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Keywords:

  • bladder cancer;
  • urine;
  • chromosomal instability;
  • UroVysion;
  • fluorescence in situ hybridisation

Abstract

  1. Top of page
  2. Abstract
  3. Introduction
  4. Subjects and Methods
  5. Results
  6. Discussion
  7. Acknowledgements
  8. Conflict of Interest
  9. References

What's known on the subject? and What does the study add?

  • UroVysion™ is a multicolour fluorescence in situ hybridisation assay that detects DNA gain at chromosomes 3, 7 and 17 and loss at the 9p21 locus in exfoliated urothelial cells. This cell-based test is time-consuming and costly compared with voided urine cytology or other molecular markers for the early detection of bladder cancer.
  • We determined copy number changes at chromosomes 3, 7 and 17 and at the 9p21 locus with UroVysion in a prospective screening study among chemical workers. Strong correlations between DNA gains yield a similar performance in detecting bladder cancer with just one of the probes for chromosomes 3, 7 or 17 instead of all, supporting the development of a simpler and cheaper assay.

Objective

  • To explore changes at chromosomes 3, 7, 17 and 9p21 in order to assess associations with bladder cancer for possible improvements of the UroVysion™ assay regarding screening.

Subjects and Methods

  • In all, 1609 men took part in the prospective study UroScreen. Annual screening for bladder cancer was offered to male chemical workers with former exposure to aromatic amines as a voluntary surveillance programme between 2003 and 2010.
  • In all, 191 434 cells in 6517 UroVysion tests were analysed for copy number variations (CNV) at chromosome 3, 7, 17 (gains) and 9p21 (deletions) in 1595 men.
  • We assessed CNVs at single or multiple loci using polysomy indices (PIs, called multiple PI and PI 3, PI 7 and PI 17).
  • We calculated Spearman's rank correlation coefficients (rs) between these PIs and receiver operating characteristic (ROC) curves with areas under the curves (AUCs). We applied Cox regression to estimate hazard ratios (HRs) to assess the risk of developing bladder cancer.

Results

  • Nine out of 21 bladder tumours detected in 20 participants (‘cases’) had a positive UroVysion test, including seven high-grade carcinomas and seven overlapping results with a positive cytology. Four cases with negative test results did not attend screening annually.
  • No case was found because of a complete loss of 9p21 in at least 12 cells.
  • There were strong correlations between pairwise combinations of gains at chromosome 3, 7 or 17, ranging between rs = 0.98 and rs = 0.99 in cases and between rs = 0.84 and rs = 0.88 in non-cases (P < 0.001). Associations were less pronounced with CNVs at 9p21 among cases and were lacking in non-cases.
  • Estimates of the relative risk of DNA gain for developing a bladder tumour assessed with PIs (threshold 10% of cells) were 47.7 (95% confidence interval [CI] 18.3–124.1) for the multiple PI, 44.5 (95%CI 16.5–119.9) for PI 3, 34.7 (95%CI 13.1–92.1) for PI 7 and 52.4 (95%CI 20.7–132.6) for PI 17, as well as 7.9 (95%CI 3.0–20.6) for a complete loss of 9p21 (threshold 2.5% of cells), respectively.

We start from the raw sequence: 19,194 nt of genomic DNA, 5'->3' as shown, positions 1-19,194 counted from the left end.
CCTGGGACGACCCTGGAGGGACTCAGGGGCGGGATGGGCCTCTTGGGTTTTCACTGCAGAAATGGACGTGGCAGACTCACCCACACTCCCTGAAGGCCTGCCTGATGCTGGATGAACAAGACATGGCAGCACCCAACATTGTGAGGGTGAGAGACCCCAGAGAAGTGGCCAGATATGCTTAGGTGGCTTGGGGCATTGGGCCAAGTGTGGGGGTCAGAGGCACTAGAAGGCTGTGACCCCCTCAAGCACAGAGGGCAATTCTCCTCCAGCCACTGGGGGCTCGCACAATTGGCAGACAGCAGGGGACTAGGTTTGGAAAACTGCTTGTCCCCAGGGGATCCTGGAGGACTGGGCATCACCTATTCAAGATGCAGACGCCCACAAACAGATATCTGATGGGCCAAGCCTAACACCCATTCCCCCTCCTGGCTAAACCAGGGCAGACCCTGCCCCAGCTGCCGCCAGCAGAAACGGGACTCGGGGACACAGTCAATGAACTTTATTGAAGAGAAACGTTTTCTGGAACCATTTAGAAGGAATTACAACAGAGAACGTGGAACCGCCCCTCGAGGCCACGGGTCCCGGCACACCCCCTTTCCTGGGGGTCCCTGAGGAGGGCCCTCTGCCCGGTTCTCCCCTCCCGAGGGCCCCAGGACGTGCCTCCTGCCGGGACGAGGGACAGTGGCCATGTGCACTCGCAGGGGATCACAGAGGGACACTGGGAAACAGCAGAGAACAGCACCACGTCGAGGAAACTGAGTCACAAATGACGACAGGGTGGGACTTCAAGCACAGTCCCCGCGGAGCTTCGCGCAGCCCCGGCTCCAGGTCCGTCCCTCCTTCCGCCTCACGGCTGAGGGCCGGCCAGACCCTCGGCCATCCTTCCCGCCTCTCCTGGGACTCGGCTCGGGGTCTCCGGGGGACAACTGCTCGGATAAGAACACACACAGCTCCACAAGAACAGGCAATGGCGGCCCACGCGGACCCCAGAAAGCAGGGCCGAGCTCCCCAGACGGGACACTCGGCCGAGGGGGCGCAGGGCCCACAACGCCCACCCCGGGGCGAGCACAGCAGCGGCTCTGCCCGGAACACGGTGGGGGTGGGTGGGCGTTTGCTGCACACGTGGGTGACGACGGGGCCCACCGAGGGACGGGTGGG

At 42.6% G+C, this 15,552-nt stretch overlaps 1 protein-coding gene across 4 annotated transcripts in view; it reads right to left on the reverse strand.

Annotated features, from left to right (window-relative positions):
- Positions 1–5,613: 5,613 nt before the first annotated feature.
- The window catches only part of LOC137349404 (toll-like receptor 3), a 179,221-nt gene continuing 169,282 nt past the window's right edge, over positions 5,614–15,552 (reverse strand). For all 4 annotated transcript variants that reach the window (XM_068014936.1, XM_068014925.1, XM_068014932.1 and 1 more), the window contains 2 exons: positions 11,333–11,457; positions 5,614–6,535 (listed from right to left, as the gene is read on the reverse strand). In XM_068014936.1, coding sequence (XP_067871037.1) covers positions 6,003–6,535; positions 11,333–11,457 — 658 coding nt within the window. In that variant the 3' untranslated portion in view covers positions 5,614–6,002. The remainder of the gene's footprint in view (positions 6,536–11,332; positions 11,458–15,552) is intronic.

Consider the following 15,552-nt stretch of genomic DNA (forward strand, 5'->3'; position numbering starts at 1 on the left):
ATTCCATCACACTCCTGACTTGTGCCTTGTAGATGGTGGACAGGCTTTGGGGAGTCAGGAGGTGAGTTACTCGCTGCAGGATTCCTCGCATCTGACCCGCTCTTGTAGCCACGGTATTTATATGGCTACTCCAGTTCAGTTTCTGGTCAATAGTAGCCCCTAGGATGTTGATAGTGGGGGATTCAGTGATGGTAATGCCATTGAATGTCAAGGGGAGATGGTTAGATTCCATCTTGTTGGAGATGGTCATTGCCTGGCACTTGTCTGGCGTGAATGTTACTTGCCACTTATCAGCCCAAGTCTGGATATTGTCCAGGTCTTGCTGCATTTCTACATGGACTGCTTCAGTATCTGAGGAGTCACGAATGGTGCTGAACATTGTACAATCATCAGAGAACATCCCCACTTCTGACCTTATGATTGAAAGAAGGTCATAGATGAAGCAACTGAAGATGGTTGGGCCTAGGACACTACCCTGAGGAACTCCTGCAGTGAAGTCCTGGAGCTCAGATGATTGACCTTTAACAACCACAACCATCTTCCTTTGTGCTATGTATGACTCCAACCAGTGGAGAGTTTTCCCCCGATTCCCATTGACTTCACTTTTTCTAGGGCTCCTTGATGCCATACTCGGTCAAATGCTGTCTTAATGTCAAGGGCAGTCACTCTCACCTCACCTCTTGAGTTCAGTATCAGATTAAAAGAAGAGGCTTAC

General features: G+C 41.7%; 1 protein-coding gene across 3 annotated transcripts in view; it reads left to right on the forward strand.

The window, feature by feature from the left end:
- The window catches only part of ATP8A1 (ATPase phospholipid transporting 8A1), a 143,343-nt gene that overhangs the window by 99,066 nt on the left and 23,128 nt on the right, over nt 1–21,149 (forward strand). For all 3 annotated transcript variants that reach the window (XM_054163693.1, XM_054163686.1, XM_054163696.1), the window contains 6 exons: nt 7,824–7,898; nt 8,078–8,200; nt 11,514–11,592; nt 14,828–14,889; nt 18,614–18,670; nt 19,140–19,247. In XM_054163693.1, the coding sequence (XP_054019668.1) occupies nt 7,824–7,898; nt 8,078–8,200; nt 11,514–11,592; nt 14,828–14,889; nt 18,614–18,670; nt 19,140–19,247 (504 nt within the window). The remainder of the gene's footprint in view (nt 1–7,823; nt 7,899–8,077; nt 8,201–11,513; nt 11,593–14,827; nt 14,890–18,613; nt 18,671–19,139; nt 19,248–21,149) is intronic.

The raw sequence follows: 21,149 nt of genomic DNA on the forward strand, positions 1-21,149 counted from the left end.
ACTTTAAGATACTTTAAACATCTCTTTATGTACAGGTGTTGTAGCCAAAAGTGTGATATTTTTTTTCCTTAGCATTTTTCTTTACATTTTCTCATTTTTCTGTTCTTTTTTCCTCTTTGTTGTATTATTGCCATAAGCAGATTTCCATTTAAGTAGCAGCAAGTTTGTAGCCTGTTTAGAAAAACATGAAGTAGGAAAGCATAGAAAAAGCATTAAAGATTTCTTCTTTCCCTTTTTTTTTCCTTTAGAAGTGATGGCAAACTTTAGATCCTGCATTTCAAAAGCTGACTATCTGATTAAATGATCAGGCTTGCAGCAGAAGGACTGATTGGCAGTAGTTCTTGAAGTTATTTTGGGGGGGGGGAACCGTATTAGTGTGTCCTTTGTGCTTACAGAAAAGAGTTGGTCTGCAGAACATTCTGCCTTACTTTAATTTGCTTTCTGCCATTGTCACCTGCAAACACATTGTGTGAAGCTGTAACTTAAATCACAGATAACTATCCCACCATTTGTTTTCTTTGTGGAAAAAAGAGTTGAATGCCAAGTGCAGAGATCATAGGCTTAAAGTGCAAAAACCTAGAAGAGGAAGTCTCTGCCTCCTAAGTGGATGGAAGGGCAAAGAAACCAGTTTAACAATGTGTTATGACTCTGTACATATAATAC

• ROC analyses showed similar AUCs for multiple PI compared with PIs of single chromosomes 3, 7 and 17 (all AUCs between 0.79 and 0.80) and a lower AUC for a homozygous loss of 9p21 (AUC 0.72).

Conclusions

  • The UroVysion assay showed a reasonable performance in detecting bladder cancer in the present study population and shared positive test results with cytology, which is much cheaper.
  • A simpler, faster and cheaper version of the UroVysion assay might rely on the very strong correlations between gains at chromosomes 3, 7 and 17, resulting in a similar performance in detecting bladder cancer with single-probe PIs compared with the full set of these probes.
  • Loss of 9p21 was less predictive for developing bladder cancer in UroScreen.

Abbreviations
AUC

area under the curve

CIS

carcinoma in situ

CNV

copy number variation

FISH

fluorescence in situ hybridization

HR

hazard ratio

NMP22

nuclear matrix protein 22

NPV

negative predictive value

PI

polysomy index

PPV

positive predictive value

ROC

receiver operating characteristic

rs

Spearman's rank correlation coefficient

UC

urethrocystoscopy

Introduction

  1. Top of page
  2. Abstract
  3. Introduction
  4. Subjects and Methods
  5. Results
  6. Discussion
  7. Acknowledgements
  8. Conflict of Interest
  9. References

In patients with bladder cancer the high risk of recurrence makes long-term follow-up a necessity. Early detection of a recurrent cancer is important to prevent progression to muscle-invasive stages. Currently, the standard approach in detecting bladder cancer is a combination of urethrocystoscopy (UC) and urine cytology [1]. UC is an invasive method, whereas cytology is non-invasive but exhibits a lower sensitivity in detecting low-grade urothelial tumours [1-3]. Several non-invasive molecular tumour tests have been developed to improve the sensitivity of cytology or even replace UCs. One promising test, which has been approved by the USA Food and Drug Administration, is a multicolour fluorescence in situ hybridization (FISH) assay, marketed as the UroVysionTM assay (Abbott Laboratories, Abbott Park, IL, USA) [4].